Advancements in Oral Surgery: Enhancing Visibility and Accessibility in the Dental Operating Room

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Advancements in Oral Surgery: Enhancing Visibility and Accessibility in the Dental Operating Room

   

Angela Spang*

Spang Group, Mosaic Surgical, June Medical, London Medical Education Academy, United States

*Corresponding author: Angela Spang, Spang Group, Mosaic Surgical, June Medical, London Medical Education Academy, United States.

Citation: Spang A, Advancements in Oral Surgery: Enhancing Visibility and Accessibility in the Dental Operating Room. J Clin Pract Med Case Rep. 1(1):1-6.

Received:April 13, 2024 | Published: April 17, 2024

Copyright© 2024 genesis pub by Spang A, et al. CC BY-NC-ND 4.0 DEED. This is an open-access article distributed under the terms of the Creative Commons Attribution-Non Commercial-No Derivatives 4.0 International License. This allows others distribute, remix, tweak, and build upon the work, even commercially, as long as they credit the authors for the original creation.

Abstract

This article explores the first ever surgery and innovative integration of the Galaxy II® self-retaining retractor and LUX Connect light attachment within dental surgical practices, particularly focusing on their implementation in a private dentistry facility in Santiago, Chile. Dr. Jaime Lavín Arredondo, a distinguished maxillofacial surgeon, shares insights into the challenges faced in oral surgery and the transformative benefits these technologies offer in improving visibility and accessibility within the oral cavity. The article delves into Dr. Arredondo's extensive experience, the intricacies of oral surgery, the advantages of the Galaxy II retractor, and the synergistic effects of combining it with the LUX Connect light attachment. Additionally, it discusses the potential future applications of these technologies in advancing dental surgical procedures.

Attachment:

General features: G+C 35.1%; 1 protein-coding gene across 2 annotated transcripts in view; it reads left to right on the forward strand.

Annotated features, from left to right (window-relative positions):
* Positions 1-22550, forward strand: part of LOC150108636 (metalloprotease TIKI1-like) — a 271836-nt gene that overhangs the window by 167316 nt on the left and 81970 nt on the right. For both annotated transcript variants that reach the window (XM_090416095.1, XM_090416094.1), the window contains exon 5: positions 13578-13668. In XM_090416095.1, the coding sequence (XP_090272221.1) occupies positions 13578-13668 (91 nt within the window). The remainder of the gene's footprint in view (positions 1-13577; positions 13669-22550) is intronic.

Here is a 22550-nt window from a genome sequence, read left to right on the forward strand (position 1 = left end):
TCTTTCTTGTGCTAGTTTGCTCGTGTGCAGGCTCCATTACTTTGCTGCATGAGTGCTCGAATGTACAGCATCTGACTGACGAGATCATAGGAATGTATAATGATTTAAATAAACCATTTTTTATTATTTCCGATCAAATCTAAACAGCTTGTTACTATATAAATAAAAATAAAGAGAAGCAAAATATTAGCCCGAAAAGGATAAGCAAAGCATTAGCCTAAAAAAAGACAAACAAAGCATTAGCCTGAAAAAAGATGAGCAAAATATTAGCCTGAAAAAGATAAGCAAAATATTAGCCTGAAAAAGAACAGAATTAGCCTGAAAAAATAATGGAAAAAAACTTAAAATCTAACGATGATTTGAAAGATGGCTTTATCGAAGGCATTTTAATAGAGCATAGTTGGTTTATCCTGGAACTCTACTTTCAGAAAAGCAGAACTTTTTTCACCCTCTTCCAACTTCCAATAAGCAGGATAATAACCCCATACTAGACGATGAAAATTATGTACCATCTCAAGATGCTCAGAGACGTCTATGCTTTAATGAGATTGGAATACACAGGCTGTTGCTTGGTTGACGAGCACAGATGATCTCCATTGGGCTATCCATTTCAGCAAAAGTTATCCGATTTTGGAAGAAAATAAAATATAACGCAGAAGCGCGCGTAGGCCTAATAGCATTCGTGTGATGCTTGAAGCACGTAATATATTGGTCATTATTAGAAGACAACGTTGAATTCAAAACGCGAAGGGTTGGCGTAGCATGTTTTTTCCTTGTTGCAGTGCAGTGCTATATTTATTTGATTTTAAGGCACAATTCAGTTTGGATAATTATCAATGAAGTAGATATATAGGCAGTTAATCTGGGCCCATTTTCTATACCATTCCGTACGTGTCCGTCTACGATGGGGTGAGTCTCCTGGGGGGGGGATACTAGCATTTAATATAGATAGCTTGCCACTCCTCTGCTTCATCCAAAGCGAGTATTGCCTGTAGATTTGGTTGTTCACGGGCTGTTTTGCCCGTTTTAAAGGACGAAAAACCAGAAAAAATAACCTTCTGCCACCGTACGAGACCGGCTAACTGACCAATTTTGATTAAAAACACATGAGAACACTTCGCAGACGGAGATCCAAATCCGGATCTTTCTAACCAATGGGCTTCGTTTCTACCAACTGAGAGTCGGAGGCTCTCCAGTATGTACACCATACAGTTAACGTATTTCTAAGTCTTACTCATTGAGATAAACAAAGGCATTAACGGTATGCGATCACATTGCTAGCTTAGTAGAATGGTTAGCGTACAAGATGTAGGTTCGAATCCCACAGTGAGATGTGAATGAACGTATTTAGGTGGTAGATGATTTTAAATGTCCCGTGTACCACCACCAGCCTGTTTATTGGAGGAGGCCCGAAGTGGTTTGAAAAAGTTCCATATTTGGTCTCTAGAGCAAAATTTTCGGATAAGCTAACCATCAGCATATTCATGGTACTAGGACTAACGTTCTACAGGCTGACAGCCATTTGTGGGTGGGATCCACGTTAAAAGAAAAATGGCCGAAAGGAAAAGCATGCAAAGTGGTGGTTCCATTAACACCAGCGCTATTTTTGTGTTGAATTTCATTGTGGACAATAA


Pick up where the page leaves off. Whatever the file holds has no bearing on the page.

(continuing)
Keywords

Oral Surgery; Dental operating room; Lux Connect; Retraction

Introduction

The field of dentistry continuously evolves with technological advancements aimed at enhancing patient care and surgical precision. In the pursuit of optimal outcomes, dentists often encounter challenges in accessing and visualizing the intricate structures of the oral cavity during surgical procedures. This article delves into the experiences of Dr. Jaime Lavín Arredondo, a seasoned maxillofacial surgeon, and his adoption of innovative technologies to overcome these challenges and elevate the standards of oral surgery.

Background

Oral and dental surgery encompasses a range of procedures aimed at diagnosing and treating conditions affecting the oral cavity and surrounding structures. From tooth extractions to complex jaw reconstructions, these surgeries play a crucial role in restoring oral health and function. Annually, millions of oral and dental surgeries are performed worldwide, addressing issues such as impacted teeth, dental implants, corrective jaw surgeries, and oral cancers. Despite advancements in surgical techniques and technology, oral surgeons face several challenges. One significant challenge is the delicate nature of the oral tissues and their proximity to vital structures like nerves and blood vessels, necessitating precision and expertise to minimize complications. Additionally, managing patients with complex medical histories or dental anxiety poses further hurdles. Moreover, the financial aspects, including insurance coverage and affordability, can impact patients' access to necessary surgical care. Despite these challenges, oral surgeons continue to innovate and adapt, striving to provide safe and effective treatments to improve patients' oral health and quality of life.